Fem essay 1.docx - Jillian Bakos SWMS 301 Professor...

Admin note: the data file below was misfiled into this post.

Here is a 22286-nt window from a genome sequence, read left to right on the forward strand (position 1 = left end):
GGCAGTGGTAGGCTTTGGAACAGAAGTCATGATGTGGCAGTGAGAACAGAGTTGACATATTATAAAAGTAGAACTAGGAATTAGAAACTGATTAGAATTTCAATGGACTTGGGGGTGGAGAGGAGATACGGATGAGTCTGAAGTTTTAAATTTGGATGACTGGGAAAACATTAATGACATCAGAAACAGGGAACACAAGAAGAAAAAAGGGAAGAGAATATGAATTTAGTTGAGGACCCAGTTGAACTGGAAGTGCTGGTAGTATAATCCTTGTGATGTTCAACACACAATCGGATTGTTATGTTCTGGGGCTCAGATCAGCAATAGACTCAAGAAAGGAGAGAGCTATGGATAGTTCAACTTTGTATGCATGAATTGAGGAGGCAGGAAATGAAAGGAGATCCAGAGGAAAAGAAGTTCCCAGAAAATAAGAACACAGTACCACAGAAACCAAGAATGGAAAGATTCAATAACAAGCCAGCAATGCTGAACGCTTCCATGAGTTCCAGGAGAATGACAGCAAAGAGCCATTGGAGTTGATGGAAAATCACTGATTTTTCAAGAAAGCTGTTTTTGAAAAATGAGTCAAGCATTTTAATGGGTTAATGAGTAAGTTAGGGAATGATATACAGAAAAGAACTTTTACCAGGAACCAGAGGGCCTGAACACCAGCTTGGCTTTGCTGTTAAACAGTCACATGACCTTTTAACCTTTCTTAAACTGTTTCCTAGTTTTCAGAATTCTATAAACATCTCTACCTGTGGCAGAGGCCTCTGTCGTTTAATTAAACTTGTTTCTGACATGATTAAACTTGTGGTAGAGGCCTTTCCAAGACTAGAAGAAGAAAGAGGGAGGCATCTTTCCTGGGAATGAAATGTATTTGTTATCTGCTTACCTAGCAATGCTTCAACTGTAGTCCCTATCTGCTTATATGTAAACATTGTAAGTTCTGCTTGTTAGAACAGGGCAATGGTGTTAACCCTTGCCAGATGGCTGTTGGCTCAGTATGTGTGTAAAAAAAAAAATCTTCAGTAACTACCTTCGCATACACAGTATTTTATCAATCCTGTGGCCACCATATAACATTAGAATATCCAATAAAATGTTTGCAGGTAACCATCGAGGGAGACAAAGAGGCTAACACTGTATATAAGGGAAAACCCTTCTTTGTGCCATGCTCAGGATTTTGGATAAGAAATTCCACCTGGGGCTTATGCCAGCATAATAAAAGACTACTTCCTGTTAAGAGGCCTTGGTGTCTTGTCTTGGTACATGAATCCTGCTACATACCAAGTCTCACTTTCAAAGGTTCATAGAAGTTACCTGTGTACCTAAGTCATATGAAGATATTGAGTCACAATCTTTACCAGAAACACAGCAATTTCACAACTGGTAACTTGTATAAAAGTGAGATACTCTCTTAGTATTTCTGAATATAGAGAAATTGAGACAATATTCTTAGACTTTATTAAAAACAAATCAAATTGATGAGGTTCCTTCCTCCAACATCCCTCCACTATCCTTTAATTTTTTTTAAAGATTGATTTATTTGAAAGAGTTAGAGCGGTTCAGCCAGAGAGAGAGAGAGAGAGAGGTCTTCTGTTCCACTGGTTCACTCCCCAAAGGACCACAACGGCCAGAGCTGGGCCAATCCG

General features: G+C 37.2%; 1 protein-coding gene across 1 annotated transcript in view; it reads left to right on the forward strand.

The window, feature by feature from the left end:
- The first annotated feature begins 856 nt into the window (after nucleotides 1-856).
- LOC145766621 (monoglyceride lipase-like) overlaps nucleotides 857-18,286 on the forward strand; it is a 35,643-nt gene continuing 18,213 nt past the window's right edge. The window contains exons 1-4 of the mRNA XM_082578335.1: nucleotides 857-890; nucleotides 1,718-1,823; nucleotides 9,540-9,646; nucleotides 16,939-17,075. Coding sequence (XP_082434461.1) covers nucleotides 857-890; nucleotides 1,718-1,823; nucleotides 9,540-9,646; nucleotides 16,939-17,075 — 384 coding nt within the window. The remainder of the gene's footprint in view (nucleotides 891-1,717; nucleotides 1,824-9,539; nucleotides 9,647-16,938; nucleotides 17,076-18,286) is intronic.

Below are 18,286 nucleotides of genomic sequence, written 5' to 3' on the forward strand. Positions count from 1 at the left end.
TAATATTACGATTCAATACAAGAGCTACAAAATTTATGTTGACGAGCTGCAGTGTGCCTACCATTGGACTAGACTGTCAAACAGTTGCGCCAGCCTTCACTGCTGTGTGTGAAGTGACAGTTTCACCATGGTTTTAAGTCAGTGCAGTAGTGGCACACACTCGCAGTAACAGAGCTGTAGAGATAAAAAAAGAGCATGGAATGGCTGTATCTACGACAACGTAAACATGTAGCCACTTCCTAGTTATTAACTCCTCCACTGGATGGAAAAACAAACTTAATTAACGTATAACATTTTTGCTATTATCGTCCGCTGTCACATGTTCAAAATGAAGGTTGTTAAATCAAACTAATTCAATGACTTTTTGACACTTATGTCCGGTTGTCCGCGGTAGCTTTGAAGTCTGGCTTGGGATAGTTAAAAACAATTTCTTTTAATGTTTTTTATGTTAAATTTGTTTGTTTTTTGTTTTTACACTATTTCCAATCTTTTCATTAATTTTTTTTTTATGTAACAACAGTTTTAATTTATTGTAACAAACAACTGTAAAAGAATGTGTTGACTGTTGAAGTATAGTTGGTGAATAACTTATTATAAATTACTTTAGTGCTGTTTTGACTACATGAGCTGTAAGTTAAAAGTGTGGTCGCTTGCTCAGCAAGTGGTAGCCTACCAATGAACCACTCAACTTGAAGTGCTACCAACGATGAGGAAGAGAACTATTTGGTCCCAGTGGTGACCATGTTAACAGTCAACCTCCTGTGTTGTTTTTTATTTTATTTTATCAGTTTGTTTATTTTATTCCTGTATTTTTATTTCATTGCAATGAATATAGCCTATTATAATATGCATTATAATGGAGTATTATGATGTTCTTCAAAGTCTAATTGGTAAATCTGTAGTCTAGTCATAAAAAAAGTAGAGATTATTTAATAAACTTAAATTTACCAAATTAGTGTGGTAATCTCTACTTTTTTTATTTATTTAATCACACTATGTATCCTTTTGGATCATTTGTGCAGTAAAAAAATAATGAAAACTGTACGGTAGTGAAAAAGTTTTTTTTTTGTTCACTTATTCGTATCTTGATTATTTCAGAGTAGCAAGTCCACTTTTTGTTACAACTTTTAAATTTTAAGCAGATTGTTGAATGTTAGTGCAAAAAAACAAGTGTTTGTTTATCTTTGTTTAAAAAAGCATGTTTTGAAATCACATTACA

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Jillian Bakos SWMS 301 Professor Eileraas 9/13/17 Power, Knowledge, and Pleasure within Sex Education During the Victorian era, the focus and appreciation of sex and sexual pleasures shifted from the public light into the private. The bourgeois used their wealth and societal status to confine sex to the privacy of marriage. Instead of making people less sexual, however, this in turn caused people to become even more sexually perverse, according to Michael Foucault. He argues that within knowledge, there is power, and within both of those there exists pleasure. Power is not an object to be obtained or managed, it is simply something that always exists and changes with circumstance. Through the repressive hypothesis, people gained power through knowledge of their sexual pleasure, and vice versa. Knowledge is power, and using our power to scrutinize and analyze one’s sexual perversions is gaining knowledge, which is also gaining power. However, while people were becoming more sexual perverse and beginning to explore their sexual identities more, children and adolescents were heavily excluded from this discourse. It was up to parents and educators to inform children on sex – or so they believed. Because teachers and adults have a power relationship over children, and because of the Western outlook on sex – Scientia Sexualis - sex education for young adults is limited and controlled which causes them to explore themselves and each other in, sometimes unsafe, different ways.

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